of time as one of the world's great
discoverers.
»   »   •
, Beginning with the fifth line from
end of paragraph it should read as
follows:
I have no more doubt that he was
essentially right, and that conventionality was essentially wrong, than I
have that Galileo wlll hold his place
to the end of time as one of the
world's great discoverers.
We are of the opinion that linotype
meetings are at all times valueless. In operators are guided ln their actions
tbe smaller towns they often afford a: chiefly by instinct. The genius that
means of catching tbe ear of a large! perpetrated this horror in last week's
portion of the population. This is es-1 issue, evidently ln order to avoid set-
pecially true during campaign times, I ting what to him appeared to be ex-
and in -the large cities and towns as
well as the smaller. During such times
the doings at these meetings are often
carried, either by word of mouth or
through the columns of the newspapers, to a large number of persons
outside of the actual meeting itself. In
this way much good ls no doubt accomplished, for lat such times the
average man is inclined to be interested ln political questions and consequently In a more or less receptive
frame of mind.
But the Sunday night meetings;
those mutual admiration gabfests,
with the audiences made up of the
same persons month In and month
out, except when some stay away
through weariness; with the same old
vaudeville circuit .of itinerant gab-
flends, philosophical contortionists
and verbal acrobats, can lay claim to
little that is of permanent value. They
reach but few outside the circle of the
already converted, and those whose
appetite for amusement is easily satisfied. About the only redeeming feature of the matter is that some literature is put into circulation
traneouB matter, instinctively took a
short cut across his copy. What he
eliminated "was essentially right."
What he retained "was essentially
wrong."
THE WORKERS IN HISTORY.
(Fourth Instalment.)
ever, a systematic distribution of the
printed word could be undertaken
throughout the city, or dislrict, a far
greater good would, no doubt, result,
and with the expenditure of no more
energy and much less noise.
The Alberta comrades are circulating much literature and this is a good
sign. The publication of leaflets here
in Vancouver had to be dropped because they could not be disposed of by
this office. Outside of Alberta the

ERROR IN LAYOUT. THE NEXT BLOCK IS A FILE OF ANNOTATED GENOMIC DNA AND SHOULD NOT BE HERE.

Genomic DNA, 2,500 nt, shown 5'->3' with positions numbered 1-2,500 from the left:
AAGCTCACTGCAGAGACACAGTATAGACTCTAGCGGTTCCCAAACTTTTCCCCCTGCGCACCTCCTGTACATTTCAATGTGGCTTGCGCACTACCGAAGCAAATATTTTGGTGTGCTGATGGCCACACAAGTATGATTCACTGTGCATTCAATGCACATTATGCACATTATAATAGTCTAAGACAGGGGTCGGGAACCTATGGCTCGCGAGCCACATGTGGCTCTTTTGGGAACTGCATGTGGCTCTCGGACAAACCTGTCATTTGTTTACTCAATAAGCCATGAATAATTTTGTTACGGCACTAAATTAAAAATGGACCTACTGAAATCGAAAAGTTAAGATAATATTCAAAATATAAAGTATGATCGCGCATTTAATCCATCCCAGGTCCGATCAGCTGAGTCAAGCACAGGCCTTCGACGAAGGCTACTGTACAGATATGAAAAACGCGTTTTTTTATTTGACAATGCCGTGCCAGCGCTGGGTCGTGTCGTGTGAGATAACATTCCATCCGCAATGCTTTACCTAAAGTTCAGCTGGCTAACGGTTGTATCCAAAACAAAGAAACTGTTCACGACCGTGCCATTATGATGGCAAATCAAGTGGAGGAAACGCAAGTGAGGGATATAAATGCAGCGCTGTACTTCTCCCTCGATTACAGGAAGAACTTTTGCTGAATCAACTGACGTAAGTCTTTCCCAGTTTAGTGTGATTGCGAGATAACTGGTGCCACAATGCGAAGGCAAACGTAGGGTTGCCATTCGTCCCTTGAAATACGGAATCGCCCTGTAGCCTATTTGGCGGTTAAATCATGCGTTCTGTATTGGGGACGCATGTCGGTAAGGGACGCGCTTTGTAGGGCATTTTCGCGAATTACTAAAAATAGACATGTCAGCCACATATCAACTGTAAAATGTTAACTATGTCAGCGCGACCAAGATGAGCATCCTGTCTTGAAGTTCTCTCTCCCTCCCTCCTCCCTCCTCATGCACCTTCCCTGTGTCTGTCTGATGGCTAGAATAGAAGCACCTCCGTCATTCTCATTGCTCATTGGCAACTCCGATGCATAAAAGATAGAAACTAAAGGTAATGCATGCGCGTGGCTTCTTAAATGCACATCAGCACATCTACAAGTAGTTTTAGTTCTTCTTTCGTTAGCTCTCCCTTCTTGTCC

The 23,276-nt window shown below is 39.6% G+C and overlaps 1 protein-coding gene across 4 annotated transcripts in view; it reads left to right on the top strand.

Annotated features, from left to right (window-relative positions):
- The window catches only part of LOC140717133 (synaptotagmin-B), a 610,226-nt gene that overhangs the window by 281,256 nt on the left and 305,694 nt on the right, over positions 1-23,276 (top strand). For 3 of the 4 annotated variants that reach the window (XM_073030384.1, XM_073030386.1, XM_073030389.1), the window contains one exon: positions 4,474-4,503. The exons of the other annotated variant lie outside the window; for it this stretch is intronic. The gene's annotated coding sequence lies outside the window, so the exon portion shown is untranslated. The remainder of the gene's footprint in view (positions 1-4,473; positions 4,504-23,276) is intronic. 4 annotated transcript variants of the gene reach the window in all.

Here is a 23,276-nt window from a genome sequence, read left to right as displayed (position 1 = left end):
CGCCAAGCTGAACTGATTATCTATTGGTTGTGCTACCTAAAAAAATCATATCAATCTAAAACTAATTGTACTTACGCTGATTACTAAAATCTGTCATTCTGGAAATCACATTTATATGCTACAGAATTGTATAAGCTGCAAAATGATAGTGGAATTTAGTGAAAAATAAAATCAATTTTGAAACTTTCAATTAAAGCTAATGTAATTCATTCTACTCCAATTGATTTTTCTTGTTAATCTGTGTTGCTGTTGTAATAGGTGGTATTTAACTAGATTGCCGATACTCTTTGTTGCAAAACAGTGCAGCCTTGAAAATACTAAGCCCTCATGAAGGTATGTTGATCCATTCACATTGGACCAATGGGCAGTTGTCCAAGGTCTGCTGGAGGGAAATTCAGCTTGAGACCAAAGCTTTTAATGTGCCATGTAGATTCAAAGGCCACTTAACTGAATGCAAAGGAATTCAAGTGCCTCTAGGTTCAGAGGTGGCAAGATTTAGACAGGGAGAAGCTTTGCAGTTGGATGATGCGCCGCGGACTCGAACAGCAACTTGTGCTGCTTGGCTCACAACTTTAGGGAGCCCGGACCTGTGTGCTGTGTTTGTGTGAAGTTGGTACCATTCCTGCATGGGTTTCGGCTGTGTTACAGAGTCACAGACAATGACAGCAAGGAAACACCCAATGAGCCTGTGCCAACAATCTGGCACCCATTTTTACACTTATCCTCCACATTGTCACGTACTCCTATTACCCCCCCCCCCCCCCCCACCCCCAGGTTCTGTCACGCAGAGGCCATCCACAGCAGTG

general disposition seemed to be
peither to distribute or pay for them.
Hence we were forced to cease publishing them. And yet we know that
no more effective and lasting propaganda can be carried on than by tbe
thorough and persistent distribution
of printed matter. That our movement has ample talent at Its disposal
to furnish suitable matter for a continuous issue of leaflets, pamphlets, I capitalism,
etc., ls amply proven by the result of I the reason
By W. GRIBBLE.
And now, I ask you. my bearers,, to
realize in a fuller sense, the significance of the discovery of tbe use of
fire long ago. But for the discovery of
fire, metals would never have been
smelted. If metal had never been
smelted, we would never have had
metal tools, metal arms, guns, machinery, railroads, steamships. If metals
had never been smelted, we would
now be in the same state of society as
our ancestors were before the smelting of metals had been discovered.
It's very simple. Come down to
earth and realize that it is in the
simple facts of life that the reason for
the advancement of mankind and the
development of society Ib to he found.
If, how- Society and its changes can not be
est displeasure or annoyance at the
pocket editions of ourselves, the flesh
of our flesh, bone of our bones, and
product of our loinB, when their juvenile voices are raised In their noctural
poeans, why—"he's no good. He is
stuck up." Supposing the spread gotten up ln honor of the agitator cost
25 cents, by chipping in with 500
others you would be paid up for 25
days, but then you would not be able
to show those copies of "Capital"
which you've never read and that treasured volunme of "Llooking Backi-
ward" which you consider fine Socialist dope.
There is another point for the economist to consider. Commodities exchange at their value on an average,
and on that basis tbe agitator is worth
next to nothing.   Am I right?
Of course there are other things
which divert the mind of thinkers In
the ranks of the works, such as the
possibility of the Mutz cup being lost
ln the Olympian games at Stockholm.
Whether Lloyd George ls a better Socialist than Karl Marx, or Christ than
both, and the Socialist sermon preached by Father Goodboy in St. Paul's.
All of which subjects require much discussion and frequent Irrigation.
It is certainly puzzling to understand
why a talented speaker and scholar
will hit the road, unless it is for tbe
very thing that they get out of it, getting wised up.
And then, again, is it really worth
while to go to the trouble of pointing out to a plug the squalor, the filth
and the desolation both fore and aft
ln his life, when he is contented as it
is?
I'm not going to answer that question. I'm no idealist. But what is, is
An agitator, or as we in these parts eminently correct amI proper    „ you
know him, an organizer for the S. P.  disagree with me, what are you going
of C, is apparently held  ln  strange to do about it.
means of which they forced 'their